Pudovkin's Mechanics of the brain - continued...
That Pudovkin intentionally feedbacks each place of action by the focus of his camera is almost obvious. There was nothing in these one and a half years of shooting to be left to pure chance. The director "has to make accidental material useful [...], then the will of the director transforms reality [...]". An understanding which Pudovkin came up with while filming the see lions in the zoo.
Linking nature to hospital and laboratory to studio is Pudovkin's comment on
their status in the process of research and cognition. This becomes easier to
understand when considering such basic texts of experimental physiology like
Claude Bernard's "Introduction into the study of
experimental medicine" and its theoretical pillars - observation, chance,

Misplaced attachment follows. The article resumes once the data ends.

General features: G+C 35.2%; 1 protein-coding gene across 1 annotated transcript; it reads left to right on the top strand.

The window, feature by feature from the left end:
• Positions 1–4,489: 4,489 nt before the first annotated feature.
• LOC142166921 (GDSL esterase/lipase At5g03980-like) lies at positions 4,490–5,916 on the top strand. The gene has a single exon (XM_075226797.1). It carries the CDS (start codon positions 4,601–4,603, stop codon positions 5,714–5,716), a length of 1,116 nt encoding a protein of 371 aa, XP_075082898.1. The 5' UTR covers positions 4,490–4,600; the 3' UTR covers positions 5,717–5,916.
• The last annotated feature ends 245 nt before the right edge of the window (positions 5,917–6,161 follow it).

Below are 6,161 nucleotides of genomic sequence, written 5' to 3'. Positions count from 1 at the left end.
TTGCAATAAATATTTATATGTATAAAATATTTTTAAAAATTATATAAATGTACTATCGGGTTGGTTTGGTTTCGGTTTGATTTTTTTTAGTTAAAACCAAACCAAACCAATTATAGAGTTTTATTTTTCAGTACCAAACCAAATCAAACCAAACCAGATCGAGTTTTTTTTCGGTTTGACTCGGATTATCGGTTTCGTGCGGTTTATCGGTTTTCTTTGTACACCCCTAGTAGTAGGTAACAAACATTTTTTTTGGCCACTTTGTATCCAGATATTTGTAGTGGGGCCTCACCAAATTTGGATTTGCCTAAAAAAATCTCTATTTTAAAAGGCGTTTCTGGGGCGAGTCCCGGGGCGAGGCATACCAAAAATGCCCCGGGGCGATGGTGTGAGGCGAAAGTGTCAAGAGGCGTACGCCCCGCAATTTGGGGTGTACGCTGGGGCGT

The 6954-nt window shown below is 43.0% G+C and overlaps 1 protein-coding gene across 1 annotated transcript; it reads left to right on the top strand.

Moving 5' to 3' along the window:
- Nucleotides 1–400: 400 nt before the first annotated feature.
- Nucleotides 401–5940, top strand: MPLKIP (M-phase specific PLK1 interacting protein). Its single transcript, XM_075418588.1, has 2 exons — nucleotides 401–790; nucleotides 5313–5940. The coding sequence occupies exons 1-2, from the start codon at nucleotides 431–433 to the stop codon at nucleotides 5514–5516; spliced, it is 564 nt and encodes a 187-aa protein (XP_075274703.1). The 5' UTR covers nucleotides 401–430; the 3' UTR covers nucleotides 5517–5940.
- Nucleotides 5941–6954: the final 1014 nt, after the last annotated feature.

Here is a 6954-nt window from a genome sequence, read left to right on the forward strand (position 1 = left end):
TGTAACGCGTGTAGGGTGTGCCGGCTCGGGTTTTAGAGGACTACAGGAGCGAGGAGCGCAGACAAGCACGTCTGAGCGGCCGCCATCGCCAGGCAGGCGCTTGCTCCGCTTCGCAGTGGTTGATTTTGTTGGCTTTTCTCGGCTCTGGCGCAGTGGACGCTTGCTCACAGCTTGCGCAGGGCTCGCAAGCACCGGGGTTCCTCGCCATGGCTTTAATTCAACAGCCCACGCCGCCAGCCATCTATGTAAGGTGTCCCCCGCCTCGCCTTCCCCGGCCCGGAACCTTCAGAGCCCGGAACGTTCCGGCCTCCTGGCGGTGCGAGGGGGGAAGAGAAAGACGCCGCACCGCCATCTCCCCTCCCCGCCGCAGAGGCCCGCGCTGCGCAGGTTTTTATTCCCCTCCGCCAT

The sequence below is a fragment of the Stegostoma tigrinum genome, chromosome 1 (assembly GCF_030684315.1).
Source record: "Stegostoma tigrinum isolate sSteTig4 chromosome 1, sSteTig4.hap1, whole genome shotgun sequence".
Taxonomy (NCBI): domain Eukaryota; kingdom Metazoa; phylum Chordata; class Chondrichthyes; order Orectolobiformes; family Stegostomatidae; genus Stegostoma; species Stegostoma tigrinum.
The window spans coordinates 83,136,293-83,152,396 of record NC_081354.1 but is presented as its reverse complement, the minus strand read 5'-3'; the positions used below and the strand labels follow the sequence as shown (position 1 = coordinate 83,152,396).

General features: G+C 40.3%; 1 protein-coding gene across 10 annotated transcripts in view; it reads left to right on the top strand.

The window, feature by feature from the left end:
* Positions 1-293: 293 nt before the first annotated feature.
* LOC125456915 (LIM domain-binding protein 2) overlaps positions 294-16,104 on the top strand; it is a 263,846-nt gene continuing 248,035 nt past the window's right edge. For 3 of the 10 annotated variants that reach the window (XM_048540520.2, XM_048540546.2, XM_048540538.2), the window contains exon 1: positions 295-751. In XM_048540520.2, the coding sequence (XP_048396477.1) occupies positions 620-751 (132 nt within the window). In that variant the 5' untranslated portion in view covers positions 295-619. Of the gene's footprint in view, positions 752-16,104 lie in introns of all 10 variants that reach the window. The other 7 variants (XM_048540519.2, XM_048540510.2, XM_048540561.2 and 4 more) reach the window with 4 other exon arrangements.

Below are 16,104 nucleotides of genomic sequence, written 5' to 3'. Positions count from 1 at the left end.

repetition, verification, doubt, idea. Bernard's experimental praxis became
familiar to Russian physiology in the 1860s via Ivan
Secenov, who studied physiology in French and German Laboratories and
whose publication in the West was once even sponsored by Claude Bernard.
Sechenov is known as the "Father of Russian Physiology" and the forerunner of
Ivan Pavlov. With his dissertation work "Reflexes of the brain" (1863) he drew a
crucial thematical line between the french scholar and the "Mechanics of the
Reference: Vöhringer, Margarete. 2001. Pudovkin's "Mechanics of the brain" - Film as physiological Experiment.. The Virtual Laboratory (ISSN 1866-4784), http://vlp.mpiwg-berlin.mpg.de/references?id=art5&page=p0005